Pet Grooming Is Sometimes Like Pulling Your Hair Out7 min read
PET GROOMING IS A KEY TO GOOD HEALTH
One of the biggest complaints that I heard from pet owners was that their dog “stunk”. I guess it has been called doggy odor or worse over the years. Regardless, dogs that have not been groomed in a while will smell. Items in the home such as sofas and chairs will carry the smell of the animal. It is not the animal’s fault. Dogs and cats cannot jump into the shower daily to shower and wash their hair! They are no different than babies or toddlers. Pet grooming can change all that. Both pets and young children are dependent upon adults to take care of their hygiene issues.
When people told me about their malodorous pooch I investigated further. Many times the odor that the owner was detecting was not emanating from poor hygiene but from other parts of the body. Foul odors from: ear infections, dental disease, oral tumor growth and gynecological issues such as vaginal drainage (pyometra) are often thought initially by the owner to be due to a dirty dog or cat. I always double checked things when I heard those comments.
Pets have all sorts of hair-coat types. They range from single to double coats, fine or wiry or short-hair or long-haired. Pet grooming does have an important function keeping the animal comfortable plus maintaining healthy skin. Dogs and cats with long, thick coats need to be groomed so that the hair-coat layers itself over the body. This allows warm body heat to be retained in the winter while cooling the dog in hot summer weather.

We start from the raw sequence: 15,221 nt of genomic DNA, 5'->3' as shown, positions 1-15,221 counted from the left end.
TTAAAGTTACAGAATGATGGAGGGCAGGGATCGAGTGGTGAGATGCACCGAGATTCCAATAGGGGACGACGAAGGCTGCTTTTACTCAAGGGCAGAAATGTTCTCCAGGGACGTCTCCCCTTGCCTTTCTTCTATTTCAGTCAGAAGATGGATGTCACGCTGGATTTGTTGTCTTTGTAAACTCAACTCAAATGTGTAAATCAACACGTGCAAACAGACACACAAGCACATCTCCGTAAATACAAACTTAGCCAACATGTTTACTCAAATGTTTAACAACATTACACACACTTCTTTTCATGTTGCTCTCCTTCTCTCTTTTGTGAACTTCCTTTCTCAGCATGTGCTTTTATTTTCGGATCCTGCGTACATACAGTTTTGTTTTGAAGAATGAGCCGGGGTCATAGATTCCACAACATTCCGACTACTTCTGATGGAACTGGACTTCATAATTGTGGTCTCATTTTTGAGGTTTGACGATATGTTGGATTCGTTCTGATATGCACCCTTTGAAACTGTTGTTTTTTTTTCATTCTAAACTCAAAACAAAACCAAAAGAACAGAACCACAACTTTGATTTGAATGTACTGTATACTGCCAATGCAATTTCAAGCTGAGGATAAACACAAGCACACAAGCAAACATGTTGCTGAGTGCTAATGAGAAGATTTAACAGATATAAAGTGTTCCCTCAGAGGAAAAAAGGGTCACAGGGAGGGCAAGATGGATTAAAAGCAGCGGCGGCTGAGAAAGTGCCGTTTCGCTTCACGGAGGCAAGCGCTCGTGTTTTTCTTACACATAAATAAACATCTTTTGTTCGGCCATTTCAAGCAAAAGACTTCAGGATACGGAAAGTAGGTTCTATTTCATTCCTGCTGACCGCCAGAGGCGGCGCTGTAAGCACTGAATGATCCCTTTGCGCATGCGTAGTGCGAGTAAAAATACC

When asked: “What is the largest organ in the body” people often mention the liver or heart. The largest organ in the body is the skin. A layered coat prevents moisture buildup on the skin that can lead to yeast or bacterial skin infections (pyodermas). Shampooing your dog or cat does more then make it smell good! It washes away sloughed epithelial cells that combine to form detritus. This then can lead to excess sebum production which then clogs the hair follicles. This then leads to the seborrhea complex. So by shampooing the pet’s outer skin layer (epidermis) the skin stays healthy. All shampoos contain soap. All soaps are antibacterial in nature. They help to rid pathogenicPathogenic means- disease causing-. Anything that is pathogenic causes some form of disease. bacteria from the skin such as in pyodermas.